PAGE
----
Hiding secret identities is becoming too difficult now, what with the prevalence of the internet, sites like Wikileaks, and the payment for data trade. Any author with pen names (Rowling-slash-Galbrieth anyone?) knows the truth of this.
And our superheroes are giving up on the secret identity effort also.
It’s not just the internet, blogs and newscasts. Society overall is less willing to allow any of our public figures to have a secret life, for fear they’re getting up to no good. (Possibly a relevant fear with some of our authority figures. Even Obama was constantly questioned over his own origins and claims, to the point of publishing birth certificates.
And we like to think we’re not as stupid as all those people who apparently can’t see Superman when Clark sticks on a pair of glasses.
Socially, we can be many different people across the internet. On Twitter I am a different version of myself. This blog gives you one side of me, but not all of me. Behind the scenes I could even be a different gender than you may think.
As a society, we no longer can trust what we see in public. We no longer simply rest our faith in costumery.
And who’s the most public of all? Superheroes, of course.
Whereas the U.S.A. appears to accept Amazonian princesses and superhumans from outerspace (provided they help out occasionally with supercriminal mastermind plots and such), other nations are more suspicious of people just showing up out of nowhere. Here in Australia such people are sent back on boats to places like Papua New Guinea, and must await months of confinement before any hope of getting into the country.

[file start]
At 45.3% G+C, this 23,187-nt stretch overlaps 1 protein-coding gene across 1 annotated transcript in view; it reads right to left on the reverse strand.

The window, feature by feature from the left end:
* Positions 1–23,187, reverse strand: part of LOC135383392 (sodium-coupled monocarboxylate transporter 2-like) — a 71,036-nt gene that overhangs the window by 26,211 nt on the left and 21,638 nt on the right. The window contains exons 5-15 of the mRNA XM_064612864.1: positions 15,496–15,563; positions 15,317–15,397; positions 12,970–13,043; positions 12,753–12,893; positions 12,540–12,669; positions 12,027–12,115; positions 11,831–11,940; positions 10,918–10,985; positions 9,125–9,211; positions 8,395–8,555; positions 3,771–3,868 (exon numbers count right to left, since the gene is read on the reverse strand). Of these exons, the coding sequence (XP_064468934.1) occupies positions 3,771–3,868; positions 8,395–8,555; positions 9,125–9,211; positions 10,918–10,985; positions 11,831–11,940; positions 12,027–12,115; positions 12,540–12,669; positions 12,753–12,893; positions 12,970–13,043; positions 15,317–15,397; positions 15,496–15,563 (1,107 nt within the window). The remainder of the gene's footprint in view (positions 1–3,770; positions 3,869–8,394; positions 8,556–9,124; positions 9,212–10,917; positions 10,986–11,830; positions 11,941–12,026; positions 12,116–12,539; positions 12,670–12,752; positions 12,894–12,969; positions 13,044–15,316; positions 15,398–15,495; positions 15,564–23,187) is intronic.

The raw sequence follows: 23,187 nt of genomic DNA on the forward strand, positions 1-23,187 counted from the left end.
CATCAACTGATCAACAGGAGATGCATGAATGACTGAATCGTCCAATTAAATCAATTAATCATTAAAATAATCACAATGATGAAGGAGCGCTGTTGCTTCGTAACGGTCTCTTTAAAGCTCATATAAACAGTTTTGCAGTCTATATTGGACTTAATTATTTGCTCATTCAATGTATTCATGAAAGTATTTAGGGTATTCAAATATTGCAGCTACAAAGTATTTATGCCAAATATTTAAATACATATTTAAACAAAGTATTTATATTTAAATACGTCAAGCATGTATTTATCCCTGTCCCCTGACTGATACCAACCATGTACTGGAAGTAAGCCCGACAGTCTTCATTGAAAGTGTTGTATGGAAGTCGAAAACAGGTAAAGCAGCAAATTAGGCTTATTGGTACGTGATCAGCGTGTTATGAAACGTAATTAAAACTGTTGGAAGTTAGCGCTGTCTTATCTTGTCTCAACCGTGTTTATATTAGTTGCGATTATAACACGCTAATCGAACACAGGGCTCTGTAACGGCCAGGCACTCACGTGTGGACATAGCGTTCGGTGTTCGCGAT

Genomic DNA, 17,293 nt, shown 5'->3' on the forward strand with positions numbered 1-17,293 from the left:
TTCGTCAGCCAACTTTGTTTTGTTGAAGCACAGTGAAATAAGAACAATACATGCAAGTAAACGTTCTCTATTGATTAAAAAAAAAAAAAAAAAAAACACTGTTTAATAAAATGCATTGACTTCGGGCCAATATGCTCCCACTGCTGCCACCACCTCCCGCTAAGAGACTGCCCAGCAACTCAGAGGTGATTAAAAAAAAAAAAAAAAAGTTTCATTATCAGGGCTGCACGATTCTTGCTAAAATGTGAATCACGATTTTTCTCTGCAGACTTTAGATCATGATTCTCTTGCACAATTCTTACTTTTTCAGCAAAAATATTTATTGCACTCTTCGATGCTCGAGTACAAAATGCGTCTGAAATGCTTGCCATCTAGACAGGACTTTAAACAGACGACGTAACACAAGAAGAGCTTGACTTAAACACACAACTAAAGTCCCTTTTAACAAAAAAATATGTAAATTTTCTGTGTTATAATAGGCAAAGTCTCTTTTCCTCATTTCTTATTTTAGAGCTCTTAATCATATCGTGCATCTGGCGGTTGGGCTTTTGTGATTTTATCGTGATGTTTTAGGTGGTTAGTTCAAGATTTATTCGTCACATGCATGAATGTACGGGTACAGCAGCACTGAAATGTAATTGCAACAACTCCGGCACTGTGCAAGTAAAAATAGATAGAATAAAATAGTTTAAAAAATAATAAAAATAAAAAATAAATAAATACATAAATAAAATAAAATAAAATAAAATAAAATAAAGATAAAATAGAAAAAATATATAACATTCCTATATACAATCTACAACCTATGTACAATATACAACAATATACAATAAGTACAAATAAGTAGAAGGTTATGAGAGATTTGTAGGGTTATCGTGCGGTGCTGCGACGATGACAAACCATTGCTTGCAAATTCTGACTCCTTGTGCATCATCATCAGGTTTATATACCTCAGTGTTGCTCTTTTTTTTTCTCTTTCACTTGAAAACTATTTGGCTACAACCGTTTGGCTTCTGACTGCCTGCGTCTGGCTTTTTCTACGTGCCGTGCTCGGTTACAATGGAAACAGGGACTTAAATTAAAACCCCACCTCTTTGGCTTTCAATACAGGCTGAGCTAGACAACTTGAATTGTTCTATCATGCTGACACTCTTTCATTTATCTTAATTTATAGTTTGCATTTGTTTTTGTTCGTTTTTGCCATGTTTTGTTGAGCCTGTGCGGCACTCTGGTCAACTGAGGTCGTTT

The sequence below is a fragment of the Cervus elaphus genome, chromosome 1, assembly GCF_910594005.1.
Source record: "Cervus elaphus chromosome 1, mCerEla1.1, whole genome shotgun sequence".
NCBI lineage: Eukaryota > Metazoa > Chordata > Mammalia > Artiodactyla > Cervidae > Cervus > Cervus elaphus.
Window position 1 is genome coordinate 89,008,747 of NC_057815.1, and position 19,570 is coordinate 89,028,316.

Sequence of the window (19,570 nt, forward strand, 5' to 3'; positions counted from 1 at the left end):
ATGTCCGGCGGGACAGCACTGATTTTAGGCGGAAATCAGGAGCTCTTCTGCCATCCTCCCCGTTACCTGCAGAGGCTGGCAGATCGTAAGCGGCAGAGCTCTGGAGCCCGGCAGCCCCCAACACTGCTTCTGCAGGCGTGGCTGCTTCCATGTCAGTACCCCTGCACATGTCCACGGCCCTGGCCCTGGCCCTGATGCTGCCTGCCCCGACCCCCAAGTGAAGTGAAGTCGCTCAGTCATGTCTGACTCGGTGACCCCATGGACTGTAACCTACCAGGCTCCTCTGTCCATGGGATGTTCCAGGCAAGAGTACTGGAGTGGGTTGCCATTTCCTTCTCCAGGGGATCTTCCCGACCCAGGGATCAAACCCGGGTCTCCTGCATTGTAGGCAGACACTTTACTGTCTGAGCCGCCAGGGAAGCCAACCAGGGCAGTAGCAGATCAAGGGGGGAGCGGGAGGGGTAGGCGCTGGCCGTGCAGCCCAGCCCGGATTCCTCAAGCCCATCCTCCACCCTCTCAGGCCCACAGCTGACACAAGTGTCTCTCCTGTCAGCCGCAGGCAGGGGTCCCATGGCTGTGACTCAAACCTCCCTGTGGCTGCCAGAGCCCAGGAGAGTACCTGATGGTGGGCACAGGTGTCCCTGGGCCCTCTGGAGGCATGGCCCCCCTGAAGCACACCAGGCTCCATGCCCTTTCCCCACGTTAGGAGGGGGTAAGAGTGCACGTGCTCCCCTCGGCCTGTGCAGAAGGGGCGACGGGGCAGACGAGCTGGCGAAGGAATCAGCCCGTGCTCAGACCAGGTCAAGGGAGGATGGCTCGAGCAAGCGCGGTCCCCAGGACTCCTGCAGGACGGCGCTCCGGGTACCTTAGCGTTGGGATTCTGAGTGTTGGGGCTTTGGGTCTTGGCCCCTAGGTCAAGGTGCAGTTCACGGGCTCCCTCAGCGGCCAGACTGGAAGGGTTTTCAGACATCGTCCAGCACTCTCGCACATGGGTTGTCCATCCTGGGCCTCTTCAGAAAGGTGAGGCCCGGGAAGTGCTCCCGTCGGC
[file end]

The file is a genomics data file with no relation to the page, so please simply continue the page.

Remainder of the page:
Although Peter Parker/Spiderman (Note: Peter came out in 2006 in Marvel event, Civil War, which was a bit of an anomaly ) and Clark Kent/Superman are still holdouts for a good secret identity, many others of our well-known superheroes no longer see the need to pretend.
Thor roams around the Marvel Cinematic Universe without being Donald Blake (but with a pesky brother) but then again he’s having a sex-change soon. Going by American laws he’ll (sorry, force of habit – she’ll…) have problems establishing
his her new gender on official documents, though. S.H.I.E.L.D. associates and the Avengers do pay tax, right?
Most of the X-Men’s real names are well-known. The Fantastic Four are out in the public arena. Wonder Woman and Diana are used interchangeably. Tony Stark uses his Iron Man for Stark Industry promotions. Never mind this promotion has led to the destruction of two of his residences, not to mention the endangerment of his girlfriend.
Captain America is wiki-listed publicly as Steve Rogers. The Green Lanterns are known. Ex-Robin Dick is unmasked as Nightwing.
Some other holdouts – Bruce Wayne and Batman, although down in the batcave, his confidants call him “Bruce” and *spoiler* in a recent Batman and Robin, Bruce told the world he had funded the Batman franchise for years.
Television’s Arrow keeps his own identity as secret as possible in the first series to protect his family, or possibly where the fortune is coming from to fund all those electro-arrows.
So that makes two reasons for upholding a good secret identity–
- To protect loved ones, and
- Vigilantes reliant on inheritances, massive funding and savings plans.
- Whereas working superheroes can live a life out of the closet. But superman likes to stay there. In the closet, or retro telephone booth if he can find one.
Yes, we all like a good mystery. Hence the need to replace one Stig for another a couple of years ago, when Britain’s BBC2’s Top Gear masked car-racer revealed himself.